The temple at Dendera is interesting because its roof is fully intact, which has preserved the engravings inside, and much of the colour. I was especially interested because it's a shrine to Hathor, now my favourite Egyptian god. However, the artwork inside was done much later, mostly while Egypt was under Greek or Roman rule, and is much less detailed, more crude and clunky.

Back in the car, we had to talk B'lal into getting something to eat before heading back to Luxor. I think he was out of his comfort zone, taking tourists into a town he doesn't know. But I knew we could work it out. We were joking around with him, "B'lal we're so hungry, please let us eat..." and he finally gave in.

The town of Dendara turned out to be a bustling little city. B'lal thought of something called "Khikdur" -- "Do you know Khikdur?" I thought it might be a kind of food, but it turned out to be a fast-food chain called Quick Door. We got shawarmas and burgers and sat upstairs. B'lal let us buy him one shawarma only, then ordered a second that he paid for. Allan had our first burger in Egypt, much better meat and bread than North American fast food.

On the way back to Luxor we saw a sad sight. Remember those overloaded trucks? One was partially overturned on the side of the road. Tomatoes were everywhere. A few men were trying to pick them up and put them in crates, a bit like taking a broom to the sand. Cars on both sides of the mess were, at first, hesitant to drive through and crush someone's produce. B'lal opened his door, reached down, and passed me a beautiful red tomato. Then almost at once, everyone decided there was nothing more we could do, and drove through and on the tomatoes. We could then see that the entire cargo had fallen off the truck.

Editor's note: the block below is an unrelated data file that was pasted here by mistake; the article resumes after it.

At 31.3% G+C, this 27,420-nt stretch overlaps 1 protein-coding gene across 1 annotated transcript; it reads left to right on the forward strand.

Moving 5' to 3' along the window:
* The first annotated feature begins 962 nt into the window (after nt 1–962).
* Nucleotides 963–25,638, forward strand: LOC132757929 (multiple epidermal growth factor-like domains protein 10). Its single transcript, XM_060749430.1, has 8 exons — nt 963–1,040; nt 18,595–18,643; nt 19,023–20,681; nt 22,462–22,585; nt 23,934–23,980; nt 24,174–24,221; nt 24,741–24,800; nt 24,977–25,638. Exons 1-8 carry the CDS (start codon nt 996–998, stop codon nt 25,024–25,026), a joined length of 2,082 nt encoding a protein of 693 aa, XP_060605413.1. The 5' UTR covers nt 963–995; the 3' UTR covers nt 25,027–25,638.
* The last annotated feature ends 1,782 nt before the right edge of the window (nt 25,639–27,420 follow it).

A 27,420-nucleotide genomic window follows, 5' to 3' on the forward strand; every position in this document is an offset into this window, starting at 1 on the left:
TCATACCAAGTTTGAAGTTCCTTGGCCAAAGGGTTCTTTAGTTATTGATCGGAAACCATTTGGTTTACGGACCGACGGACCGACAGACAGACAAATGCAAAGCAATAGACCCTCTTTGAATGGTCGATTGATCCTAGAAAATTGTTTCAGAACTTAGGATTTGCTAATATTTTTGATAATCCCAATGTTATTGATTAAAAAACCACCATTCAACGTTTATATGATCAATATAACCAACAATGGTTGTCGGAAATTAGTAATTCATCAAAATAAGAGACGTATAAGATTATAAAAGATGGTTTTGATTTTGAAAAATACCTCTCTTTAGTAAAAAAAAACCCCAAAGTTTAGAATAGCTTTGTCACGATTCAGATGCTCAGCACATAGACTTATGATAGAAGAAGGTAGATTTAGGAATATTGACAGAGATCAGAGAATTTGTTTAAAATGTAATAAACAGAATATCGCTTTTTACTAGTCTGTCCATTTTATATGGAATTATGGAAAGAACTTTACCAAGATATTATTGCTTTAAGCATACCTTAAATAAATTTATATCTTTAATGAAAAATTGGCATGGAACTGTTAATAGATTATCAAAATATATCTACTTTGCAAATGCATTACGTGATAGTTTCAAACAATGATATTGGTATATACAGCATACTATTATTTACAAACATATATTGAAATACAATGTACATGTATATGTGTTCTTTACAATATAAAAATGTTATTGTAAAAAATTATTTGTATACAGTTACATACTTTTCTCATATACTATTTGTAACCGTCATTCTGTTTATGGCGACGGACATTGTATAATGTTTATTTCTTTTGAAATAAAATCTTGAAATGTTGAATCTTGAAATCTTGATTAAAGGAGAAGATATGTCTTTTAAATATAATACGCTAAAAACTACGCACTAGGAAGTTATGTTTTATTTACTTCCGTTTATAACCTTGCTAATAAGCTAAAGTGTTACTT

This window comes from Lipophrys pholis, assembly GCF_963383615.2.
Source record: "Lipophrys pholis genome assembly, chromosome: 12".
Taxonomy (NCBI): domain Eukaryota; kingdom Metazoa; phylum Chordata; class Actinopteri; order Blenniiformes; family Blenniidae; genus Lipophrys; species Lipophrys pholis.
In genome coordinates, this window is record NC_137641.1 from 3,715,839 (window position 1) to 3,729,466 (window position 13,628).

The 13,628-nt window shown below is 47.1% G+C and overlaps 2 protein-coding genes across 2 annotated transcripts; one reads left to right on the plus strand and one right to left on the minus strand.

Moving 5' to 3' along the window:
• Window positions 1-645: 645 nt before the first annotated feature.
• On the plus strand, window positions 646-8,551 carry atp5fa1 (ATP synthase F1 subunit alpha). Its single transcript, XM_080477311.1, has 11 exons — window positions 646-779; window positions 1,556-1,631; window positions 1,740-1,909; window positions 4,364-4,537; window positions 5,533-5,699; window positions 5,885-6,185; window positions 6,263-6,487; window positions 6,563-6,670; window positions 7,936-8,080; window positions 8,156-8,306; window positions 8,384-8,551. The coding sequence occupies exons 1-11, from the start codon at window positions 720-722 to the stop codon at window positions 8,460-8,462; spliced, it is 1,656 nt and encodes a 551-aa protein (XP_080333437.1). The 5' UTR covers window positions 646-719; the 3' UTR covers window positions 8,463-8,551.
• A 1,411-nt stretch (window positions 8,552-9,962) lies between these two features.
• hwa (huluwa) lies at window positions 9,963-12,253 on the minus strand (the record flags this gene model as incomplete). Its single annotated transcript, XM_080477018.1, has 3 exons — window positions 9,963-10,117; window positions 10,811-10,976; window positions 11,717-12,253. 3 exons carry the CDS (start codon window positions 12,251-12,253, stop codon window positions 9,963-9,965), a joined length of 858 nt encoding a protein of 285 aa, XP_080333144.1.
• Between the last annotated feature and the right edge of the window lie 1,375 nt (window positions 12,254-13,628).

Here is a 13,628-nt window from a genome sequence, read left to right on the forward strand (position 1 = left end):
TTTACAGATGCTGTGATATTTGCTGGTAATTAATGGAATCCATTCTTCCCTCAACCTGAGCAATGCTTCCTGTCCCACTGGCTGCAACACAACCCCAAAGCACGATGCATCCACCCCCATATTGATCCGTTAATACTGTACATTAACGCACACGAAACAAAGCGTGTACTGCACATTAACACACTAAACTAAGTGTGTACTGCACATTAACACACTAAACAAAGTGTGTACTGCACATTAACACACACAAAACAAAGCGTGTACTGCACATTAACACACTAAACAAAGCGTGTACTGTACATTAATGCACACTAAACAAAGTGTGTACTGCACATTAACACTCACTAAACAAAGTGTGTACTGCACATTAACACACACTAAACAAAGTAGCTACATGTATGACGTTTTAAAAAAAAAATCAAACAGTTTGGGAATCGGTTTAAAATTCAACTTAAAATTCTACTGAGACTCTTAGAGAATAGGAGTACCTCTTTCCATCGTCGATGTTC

After that, we noticed truck after truck loaded with tomatoes; obviously it must be harvest time. B'lal said the tomatoes are on their way to factories in Cairo and Alexandria.

In our little village, we bought more desserts dripping in honey, showered off a lot of dust, and had dinner at the hotel. Tomorrow is our last day in Luxor; Allan has a full day planned for us. I will endeavour to start the day without falling on my face.

luxor: east bank sites: karnak and luxor temples

We thought we had settled our taxi troubles, but that was not to be. This time, “the father of B’lal” showed up, thinking we were taking a road trip. Instead, we went to Karnak Temple on the east bank.

In a blog full of superlatives, Karnak temple may top the list. First, it is massive. St. Peter’s in Rome and St. Paul’s in London could both fit inside. If you have not seen those cathedrals, I can only say that they are enormous, and one feels like a tiny ant inside them (obviously one of the desired effects). Imagine that Karnak is larger than both combined, and built in a time when no other buildings had even a second story.

Next, the columns. The columns! There is a forest of columns inside, 134 in all, each one 10 metres (33 feet) around and 24 metres (80 feet) tall. This hall alone, now called the Great Hypostyle Hall, is 50,000 square feet. And these columns once held massive lintels (horizontal stones) and another configuration of columned openings on top.